A new federal bill, proposed by Murray, would help smooth the path to college for homeless students and those in foster care.
Young people in foster care, or who are homeless during their school years, are some of the least-likely students to go to college. One report puts the number of foster care children who attend college at 10 percent, and of those, only about three percent graduate.
A new bill introduced by Sen. Patty Murray aims to improve those numbers. The legislation, introduced earlier this month, asks colleges and universities to boost outreach and resources for homeless and foster youth. It would make it easier for homeless and foster students to learn whether they qualify for financial aid, provide housing options between terms, and designate a single person at each school to work with students.
Murray has significant political pull on higher education issues this year; she’s the ranking member on the Senate Health, Education, Labor and Pensions Committee, and the committee is working on a rewrite of the Higher Education Act. The proposed legislation, if passed, would become part of that act.
Murray’s bill would work in concert with an existing state program that has been helping Washington foster students go to college since 2007, a spokeswoman in Murray’s office said. The Passport to College Promise Scholarship program, run by the Washington Student Achievement Council (WSAC), provides scholarship money, incentive funding for colleges to recruit and retain foster students, and a partnership with the College Success Foundation to provide support to students and training and technical assistance to campus staff.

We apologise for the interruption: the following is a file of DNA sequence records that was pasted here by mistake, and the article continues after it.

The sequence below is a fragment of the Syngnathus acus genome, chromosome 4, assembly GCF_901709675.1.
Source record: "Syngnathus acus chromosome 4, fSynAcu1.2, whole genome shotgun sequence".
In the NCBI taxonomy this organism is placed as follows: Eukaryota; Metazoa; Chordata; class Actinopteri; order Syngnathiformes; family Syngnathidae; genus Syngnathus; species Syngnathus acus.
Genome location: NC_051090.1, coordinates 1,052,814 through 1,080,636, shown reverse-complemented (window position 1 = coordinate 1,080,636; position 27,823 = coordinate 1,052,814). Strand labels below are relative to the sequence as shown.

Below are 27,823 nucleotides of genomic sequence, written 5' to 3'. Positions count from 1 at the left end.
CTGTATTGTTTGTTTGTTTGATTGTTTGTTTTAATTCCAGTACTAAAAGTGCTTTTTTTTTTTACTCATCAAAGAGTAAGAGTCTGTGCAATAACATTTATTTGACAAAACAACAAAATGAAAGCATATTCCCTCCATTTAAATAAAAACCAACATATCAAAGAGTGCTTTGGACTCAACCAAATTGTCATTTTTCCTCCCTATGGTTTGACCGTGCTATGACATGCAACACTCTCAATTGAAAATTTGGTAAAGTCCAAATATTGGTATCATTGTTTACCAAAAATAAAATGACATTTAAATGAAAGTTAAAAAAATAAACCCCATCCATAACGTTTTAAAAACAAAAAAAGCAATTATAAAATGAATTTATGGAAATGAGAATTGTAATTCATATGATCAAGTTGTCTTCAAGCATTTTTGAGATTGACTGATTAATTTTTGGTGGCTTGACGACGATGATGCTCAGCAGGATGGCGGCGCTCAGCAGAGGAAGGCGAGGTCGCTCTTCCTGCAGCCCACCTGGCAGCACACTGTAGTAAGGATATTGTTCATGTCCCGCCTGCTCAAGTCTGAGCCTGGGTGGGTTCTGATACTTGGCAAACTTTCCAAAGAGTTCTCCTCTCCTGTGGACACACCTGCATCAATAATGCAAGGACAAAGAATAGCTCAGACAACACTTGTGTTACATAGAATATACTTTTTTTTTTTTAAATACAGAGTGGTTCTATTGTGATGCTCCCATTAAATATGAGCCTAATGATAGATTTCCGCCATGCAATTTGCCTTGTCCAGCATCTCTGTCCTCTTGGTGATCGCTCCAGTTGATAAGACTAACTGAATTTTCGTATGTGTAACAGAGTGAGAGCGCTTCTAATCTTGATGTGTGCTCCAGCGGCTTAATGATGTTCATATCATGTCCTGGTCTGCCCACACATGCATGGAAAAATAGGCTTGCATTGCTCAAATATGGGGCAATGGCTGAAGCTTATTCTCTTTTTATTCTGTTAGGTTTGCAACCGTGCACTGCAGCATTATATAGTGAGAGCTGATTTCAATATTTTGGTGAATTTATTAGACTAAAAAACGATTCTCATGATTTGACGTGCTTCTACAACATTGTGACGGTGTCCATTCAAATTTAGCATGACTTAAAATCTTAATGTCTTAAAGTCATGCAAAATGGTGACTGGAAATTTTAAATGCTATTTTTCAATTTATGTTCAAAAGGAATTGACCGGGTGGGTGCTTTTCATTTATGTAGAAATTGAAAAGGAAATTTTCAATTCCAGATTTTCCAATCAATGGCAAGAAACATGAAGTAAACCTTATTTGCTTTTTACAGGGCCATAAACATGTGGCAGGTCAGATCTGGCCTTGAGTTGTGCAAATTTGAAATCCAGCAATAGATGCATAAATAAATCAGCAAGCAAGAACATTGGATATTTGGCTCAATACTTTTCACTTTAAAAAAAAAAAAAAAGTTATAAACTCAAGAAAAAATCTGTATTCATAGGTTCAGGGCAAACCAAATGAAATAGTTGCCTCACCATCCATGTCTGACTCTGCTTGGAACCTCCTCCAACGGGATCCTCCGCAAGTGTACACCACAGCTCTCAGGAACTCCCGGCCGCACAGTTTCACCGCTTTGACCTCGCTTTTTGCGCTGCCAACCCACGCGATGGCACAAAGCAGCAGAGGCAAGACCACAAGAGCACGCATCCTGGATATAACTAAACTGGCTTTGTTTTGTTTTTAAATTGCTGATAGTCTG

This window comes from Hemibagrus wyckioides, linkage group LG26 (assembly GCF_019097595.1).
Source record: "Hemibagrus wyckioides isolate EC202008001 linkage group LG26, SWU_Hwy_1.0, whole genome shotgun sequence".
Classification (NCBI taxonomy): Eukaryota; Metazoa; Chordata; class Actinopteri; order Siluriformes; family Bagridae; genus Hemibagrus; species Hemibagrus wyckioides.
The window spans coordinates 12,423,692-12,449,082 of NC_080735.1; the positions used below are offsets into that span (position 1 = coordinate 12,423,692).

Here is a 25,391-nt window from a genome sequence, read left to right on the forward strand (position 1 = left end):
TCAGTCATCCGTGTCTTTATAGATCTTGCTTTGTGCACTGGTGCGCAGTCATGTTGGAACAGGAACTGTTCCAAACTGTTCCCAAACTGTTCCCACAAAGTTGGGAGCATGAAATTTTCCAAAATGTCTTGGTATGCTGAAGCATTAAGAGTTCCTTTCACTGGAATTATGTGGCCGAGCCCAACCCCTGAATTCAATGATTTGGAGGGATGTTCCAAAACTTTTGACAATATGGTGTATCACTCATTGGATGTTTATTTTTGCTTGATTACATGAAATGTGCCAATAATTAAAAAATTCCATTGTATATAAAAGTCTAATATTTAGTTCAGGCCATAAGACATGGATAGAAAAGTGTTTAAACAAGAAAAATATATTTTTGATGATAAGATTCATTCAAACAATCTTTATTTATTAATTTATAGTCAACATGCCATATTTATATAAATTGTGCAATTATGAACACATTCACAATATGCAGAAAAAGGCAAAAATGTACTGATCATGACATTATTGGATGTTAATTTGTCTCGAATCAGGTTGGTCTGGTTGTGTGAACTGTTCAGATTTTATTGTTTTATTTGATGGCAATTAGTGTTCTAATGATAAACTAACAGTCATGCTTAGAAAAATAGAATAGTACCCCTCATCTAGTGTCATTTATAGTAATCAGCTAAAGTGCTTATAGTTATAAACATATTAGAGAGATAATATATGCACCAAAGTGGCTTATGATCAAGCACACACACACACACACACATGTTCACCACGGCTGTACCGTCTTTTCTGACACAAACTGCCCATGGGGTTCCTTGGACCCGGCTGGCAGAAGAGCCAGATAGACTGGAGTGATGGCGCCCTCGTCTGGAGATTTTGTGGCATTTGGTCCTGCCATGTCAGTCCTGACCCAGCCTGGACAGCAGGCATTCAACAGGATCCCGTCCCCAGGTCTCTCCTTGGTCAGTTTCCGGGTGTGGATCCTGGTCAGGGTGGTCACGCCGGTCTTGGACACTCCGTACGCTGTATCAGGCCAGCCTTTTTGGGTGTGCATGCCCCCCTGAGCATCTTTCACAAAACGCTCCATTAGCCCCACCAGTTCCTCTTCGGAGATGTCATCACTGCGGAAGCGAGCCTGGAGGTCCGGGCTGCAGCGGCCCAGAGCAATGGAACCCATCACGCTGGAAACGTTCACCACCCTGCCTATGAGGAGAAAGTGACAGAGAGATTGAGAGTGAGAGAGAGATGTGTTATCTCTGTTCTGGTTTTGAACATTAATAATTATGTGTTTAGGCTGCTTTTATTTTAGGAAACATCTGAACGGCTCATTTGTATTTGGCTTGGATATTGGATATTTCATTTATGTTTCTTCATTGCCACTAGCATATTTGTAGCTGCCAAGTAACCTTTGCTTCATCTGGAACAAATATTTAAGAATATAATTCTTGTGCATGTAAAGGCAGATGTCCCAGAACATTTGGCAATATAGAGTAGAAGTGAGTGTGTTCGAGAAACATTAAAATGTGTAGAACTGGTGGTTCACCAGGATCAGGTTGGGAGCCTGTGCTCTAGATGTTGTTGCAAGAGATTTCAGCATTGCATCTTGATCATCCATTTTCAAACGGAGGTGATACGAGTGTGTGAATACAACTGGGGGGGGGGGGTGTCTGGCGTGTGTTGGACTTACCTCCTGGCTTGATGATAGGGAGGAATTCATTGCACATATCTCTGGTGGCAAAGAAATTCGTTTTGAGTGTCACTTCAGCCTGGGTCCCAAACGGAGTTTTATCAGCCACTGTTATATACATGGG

An arrangement with the state Department of Social and Health Services allows Passport to College to automatically verify a child’s eligibility for financial aid, without a separate application. “It’s very streamlined and automated,” said Rachelle Sharpe, director of student financial assistance for WSAC. The Washington program served 406 students in the 2014-15 academic year. In addition, all foster children are automatically enrolled in the College Bound scholarship program, which pays tuition to students who maintain a 2.0 grade-point average and stay out of legal trouble.